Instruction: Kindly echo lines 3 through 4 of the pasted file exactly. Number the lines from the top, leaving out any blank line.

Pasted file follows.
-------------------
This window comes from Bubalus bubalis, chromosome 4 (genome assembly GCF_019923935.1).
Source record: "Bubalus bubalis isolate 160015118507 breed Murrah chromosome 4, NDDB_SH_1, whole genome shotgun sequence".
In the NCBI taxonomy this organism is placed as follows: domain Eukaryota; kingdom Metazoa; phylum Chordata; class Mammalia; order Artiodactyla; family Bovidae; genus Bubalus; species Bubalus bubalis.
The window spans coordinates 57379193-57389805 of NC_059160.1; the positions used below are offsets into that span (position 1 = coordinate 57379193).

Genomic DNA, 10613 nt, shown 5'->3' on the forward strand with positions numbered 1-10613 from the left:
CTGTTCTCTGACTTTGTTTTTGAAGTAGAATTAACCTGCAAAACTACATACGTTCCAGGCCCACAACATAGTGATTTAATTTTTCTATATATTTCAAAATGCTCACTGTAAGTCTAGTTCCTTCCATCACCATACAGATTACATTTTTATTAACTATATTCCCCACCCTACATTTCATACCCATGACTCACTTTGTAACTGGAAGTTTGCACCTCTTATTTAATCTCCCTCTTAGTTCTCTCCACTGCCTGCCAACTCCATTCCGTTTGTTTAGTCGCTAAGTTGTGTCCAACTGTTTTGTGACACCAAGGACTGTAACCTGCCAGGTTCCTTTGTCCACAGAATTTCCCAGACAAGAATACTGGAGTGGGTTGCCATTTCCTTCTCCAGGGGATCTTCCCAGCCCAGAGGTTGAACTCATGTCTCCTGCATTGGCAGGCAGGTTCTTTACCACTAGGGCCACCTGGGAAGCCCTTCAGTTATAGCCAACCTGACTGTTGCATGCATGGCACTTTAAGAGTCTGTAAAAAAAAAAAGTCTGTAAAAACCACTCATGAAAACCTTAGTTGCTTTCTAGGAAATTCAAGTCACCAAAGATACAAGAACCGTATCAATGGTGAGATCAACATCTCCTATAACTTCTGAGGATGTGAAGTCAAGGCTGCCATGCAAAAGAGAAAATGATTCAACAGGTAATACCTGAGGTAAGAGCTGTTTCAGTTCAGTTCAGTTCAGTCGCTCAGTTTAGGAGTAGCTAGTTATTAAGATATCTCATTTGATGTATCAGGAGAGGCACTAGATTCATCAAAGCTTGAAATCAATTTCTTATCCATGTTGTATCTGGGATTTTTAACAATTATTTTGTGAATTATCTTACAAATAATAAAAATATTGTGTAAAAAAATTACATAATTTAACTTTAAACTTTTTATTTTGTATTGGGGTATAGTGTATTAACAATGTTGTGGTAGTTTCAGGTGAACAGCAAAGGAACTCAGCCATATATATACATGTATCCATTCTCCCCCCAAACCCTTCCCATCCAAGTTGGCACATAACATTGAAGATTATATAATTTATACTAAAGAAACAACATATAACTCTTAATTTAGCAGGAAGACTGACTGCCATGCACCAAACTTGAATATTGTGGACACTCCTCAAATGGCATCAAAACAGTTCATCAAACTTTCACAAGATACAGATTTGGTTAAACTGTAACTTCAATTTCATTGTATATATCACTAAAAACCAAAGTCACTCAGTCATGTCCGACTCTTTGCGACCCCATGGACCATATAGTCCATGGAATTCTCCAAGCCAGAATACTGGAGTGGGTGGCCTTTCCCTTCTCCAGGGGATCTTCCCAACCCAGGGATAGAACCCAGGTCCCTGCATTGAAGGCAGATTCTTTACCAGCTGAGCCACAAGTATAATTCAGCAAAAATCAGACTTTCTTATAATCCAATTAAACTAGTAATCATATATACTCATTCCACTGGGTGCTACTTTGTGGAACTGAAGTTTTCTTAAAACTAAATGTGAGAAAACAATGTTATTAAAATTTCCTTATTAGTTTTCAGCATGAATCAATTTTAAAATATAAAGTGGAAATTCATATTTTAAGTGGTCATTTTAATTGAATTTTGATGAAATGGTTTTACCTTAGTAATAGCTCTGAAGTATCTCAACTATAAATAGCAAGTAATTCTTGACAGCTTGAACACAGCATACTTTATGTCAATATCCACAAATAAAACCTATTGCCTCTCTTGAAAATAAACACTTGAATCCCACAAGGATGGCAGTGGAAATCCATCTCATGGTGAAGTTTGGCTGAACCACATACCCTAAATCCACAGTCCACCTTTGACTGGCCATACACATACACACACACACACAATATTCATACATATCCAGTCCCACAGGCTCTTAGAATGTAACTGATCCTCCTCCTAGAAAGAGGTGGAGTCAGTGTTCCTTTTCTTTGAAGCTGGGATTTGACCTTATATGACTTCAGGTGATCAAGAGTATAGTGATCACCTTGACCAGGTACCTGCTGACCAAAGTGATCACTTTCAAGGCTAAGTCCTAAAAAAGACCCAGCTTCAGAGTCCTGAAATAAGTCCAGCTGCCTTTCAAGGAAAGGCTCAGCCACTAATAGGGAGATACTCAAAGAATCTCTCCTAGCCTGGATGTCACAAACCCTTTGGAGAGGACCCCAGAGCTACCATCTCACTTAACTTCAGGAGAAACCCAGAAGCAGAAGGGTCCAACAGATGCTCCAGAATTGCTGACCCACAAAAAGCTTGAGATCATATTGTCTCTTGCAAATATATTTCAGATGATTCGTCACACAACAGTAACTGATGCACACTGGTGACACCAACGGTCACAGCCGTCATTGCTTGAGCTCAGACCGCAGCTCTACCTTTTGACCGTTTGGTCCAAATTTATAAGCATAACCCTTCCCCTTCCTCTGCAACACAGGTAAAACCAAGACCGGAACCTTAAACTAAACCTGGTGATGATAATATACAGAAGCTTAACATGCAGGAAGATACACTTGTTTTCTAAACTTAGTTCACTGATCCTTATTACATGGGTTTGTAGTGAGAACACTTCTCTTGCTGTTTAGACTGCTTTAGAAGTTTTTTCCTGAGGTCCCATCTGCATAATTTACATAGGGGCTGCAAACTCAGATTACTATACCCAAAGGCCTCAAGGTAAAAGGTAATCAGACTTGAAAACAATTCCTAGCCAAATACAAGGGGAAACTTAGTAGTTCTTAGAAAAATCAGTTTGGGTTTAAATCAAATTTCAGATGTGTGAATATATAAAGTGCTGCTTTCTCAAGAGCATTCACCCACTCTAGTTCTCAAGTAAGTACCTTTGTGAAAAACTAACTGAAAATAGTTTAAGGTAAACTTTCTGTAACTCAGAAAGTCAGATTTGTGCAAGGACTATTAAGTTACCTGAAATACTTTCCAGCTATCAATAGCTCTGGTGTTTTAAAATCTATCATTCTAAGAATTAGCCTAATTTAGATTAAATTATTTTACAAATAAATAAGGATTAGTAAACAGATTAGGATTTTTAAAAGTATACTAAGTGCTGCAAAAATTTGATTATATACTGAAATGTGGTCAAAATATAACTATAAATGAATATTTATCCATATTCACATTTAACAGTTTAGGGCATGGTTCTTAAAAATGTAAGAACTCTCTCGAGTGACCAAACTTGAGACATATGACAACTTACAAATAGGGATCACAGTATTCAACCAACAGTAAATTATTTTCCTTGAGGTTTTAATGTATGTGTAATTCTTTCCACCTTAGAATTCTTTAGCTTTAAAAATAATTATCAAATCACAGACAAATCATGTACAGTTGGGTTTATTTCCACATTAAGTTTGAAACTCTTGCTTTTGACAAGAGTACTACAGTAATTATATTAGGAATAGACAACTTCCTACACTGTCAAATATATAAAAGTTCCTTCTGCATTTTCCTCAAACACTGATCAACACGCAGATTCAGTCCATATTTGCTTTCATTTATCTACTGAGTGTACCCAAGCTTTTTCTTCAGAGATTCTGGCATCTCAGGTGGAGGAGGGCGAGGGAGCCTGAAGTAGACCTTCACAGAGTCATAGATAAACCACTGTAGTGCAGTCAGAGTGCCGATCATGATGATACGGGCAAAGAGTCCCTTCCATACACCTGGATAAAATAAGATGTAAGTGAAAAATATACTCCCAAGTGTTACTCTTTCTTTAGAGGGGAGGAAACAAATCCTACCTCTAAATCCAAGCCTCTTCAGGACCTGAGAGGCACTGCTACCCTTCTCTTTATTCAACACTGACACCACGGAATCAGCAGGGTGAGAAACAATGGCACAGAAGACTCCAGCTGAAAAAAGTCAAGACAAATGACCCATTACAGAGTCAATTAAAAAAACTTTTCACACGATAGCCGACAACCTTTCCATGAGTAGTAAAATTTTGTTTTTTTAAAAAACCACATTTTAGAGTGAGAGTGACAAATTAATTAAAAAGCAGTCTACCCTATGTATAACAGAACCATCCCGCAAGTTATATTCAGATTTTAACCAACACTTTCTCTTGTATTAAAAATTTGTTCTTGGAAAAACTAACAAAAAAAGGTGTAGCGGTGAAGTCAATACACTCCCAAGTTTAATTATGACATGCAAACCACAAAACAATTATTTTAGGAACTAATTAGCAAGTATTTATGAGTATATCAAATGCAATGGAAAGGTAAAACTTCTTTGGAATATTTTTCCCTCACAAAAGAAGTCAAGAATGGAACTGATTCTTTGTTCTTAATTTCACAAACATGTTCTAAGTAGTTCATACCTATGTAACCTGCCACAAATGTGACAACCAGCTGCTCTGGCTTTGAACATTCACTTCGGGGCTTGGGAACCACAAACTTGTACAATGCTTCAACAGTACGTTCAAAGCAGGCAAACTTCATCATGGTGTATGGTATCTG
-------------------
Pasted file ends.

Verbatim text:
In the NCBI taxonomy this organism is placed as follows: domain Eukaryota; kingdom Metazoa; phylum Chordata; class Mammalia; order Artiodactyla; family Bovidae; genus Bubalus; species Bubalus bubalis.
The window spans coordinates 57379193-57389805 of NC_059160.1; the positions used below are offsets into that span (position 1 = coordinate 57379193).